WASHINGTON – Lynne A. McFarland, who has served for 27 years as the Federal Election Commission's first and only permanent Inspector General, is retiring after a 40-year career at the agency.
Ms. McFarland joined the Commission as a coder in 1976. She later worked as a disclosure analyst and then joined the Commission’s Planning and Management Division, an office that predated the current Office of the Chief Financial Officer.
In 1990, the Commission appointed Ms. McFarland to serve as Inspector General. As with all Inspectors General, she has been obligated to report both to the U.S. Congress and the Commissioners.
“Lynne has served this agency and the mission of Inspectors General with a great deal of dedication and integrity,” said Chairman Steven T. Walther. “The Commissioners and staff owe her a debt of gratitude.”
Ms. McFarland has been actively involved in the Inspector General community, serving on the committee that provided the groundwork for the Council of Inspectors General on Integrity and Efficiency (CIGIE) operations once the Inspector General Reform Act was passed by Congress and signed by the President. She is a former Vice Chair of the Professional Development Committee and a past CIGIE Vice Chair.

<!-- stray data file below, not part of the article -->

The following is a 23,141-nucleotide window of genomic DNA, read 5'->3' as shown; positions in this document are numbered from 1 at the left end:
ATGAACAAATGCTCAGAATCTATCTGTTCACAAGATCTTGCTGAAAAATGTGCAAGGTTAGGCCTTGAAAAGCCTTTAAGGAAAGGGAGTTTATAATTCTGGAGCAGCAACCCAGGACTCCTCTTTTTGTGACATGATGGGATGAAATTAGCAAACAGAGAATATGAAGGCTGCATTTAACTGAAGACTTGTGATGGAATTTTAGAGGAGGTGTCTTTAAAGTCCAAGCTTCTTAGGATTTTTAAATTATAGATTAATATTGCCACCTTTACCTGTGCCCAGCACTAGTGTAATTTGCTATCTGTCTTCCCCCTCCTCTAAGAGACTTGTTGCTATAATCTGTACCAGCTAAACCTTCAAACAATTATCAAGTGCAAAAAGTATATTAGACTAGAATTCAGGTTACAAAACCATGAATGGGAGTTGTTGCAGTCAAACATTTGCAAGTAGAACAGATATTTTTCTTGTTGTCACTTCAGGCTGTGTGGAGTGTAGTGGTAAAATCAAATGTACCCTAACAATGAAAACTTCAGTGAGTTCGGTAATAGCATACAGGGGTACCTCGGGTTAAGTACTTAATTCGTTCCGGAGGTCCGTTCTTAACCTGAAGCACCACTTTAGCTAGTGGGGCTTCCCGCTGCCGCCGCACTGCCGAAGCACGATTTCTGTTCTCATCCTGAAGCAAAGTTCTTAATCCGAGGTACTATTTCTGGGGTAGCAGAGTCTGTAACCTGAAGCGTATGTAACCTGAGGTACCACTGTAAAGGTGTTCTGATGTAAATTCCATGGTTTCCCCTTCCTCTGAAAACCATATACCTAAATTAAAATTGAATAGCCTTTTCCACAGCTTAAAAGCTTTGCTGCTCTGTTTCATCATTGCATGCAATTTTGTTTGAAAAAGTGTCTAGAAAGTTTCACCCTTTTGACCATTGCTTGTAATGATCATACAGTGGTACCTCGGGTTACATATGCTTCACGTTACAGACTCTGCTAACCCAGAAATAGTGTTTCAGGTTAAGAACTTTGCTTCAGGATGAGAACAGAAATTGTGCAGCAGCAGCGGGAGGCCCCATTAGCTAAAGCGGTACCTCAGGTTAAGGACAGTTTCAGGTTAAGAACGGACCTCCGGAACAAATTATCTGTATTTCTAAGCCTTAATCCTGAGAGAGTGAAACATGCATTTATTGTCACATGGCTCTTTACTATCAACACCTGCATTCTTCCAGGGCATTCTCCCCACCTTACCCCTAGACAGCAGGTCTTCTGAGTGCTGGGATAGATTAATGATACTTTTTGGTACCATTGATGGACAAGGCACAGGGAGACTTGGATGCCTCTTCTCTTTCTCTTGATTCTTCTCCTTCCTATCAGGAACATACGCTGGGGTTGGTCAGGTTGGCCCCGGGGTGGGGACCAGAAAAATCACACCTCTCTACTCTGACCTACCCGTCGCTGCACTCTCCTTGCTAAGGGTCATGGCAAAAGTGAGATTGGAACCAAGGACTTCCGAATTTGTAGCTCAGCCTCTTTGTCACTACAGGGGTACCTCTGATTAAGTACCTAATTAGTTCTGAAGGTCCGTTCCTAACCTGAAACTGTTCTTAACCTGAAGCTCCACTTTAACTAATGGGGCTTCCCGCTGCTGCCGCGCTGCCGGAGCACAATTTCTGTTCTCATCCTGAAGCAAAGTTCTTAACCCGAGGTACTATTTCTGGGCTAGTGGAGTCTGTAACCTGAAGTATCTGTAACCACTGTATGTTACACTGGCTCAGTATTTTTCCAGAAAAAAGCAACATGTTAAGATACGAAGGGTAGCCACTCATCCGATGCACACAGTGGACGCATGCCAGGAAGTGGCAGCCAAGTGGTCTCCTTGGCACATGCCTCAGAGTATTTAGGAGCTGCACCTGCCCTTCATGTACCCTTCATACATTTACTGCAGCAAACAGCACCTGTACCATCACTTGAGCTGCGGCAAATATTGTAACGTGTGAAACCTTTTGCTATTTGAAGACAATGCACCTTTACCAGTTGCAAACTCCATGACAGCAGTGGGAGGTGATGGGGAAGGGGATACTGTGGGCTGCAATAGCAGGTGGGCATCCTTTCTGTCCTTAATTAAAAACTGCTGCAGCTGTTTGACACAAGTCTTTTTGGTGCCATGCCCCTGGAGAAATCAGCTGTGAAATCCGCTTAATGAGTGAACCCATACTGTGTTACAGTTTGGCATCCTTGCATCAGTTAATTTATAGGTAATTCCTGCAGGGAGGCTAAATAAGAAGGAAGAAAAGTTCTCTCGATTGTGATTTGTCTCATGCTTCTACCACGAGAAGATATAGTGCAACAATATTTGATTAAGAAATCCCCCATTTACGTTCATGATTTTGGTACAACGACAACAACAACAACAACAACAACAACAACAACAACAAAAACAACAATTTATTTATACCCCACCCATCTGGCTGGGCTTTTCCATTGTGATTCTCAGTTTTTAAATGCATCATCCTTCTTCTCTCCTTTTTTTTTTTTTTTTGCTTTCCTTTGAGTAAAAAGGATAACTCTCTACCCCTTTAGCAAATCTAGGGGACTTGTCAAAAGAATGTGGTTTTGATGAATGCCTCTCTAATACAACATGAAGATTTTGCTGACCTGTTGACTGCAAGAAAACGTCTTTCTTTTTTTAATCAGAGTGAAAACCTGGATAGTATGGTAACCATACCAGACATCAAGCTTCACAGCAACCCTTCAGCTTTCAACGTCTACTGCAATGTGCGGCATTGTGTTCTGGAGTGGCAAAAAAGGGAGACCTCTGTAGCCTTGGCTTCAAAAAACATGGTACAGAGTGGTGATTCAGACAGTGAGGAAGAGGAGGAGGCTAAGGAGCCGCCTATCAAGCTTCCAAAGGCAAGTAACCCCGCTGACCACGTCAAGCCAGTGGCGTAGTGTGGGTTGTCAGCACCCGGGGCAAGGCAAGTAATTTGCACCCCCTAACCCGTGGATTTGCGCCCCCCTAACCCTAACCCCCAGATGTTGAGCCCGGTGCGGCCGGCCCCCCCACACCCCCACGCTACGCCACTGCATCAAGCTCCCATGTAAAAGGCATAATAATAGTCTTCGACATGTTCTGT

Ms. McFarland also served as Chair of the Inspector General Recommendation Panel, which receives resumes from those interested in presidentially or agency appointed inspector general positions. The panel reviews the resumes, along with a questionnaire all applicants are asked to complete, and forwards those of qualified candidates to the White House Office of Personnel for its consideration. The panel also provides assistance to those agencies that select their own IGs through a competitive process.
The Federal Election Commission (FEC) is an independent regulatory agency that administers and enforces federal campaign finance laws. The FEC has jurisdiction over the financing of campaigns for the U.S. House of Representatives, the U.S. Senate, the Presidency and the Vice Presidency. Established in 1975, the FEC is composed of six Commissioners who are nominated by the President and confirmed by the U.S. Senate.###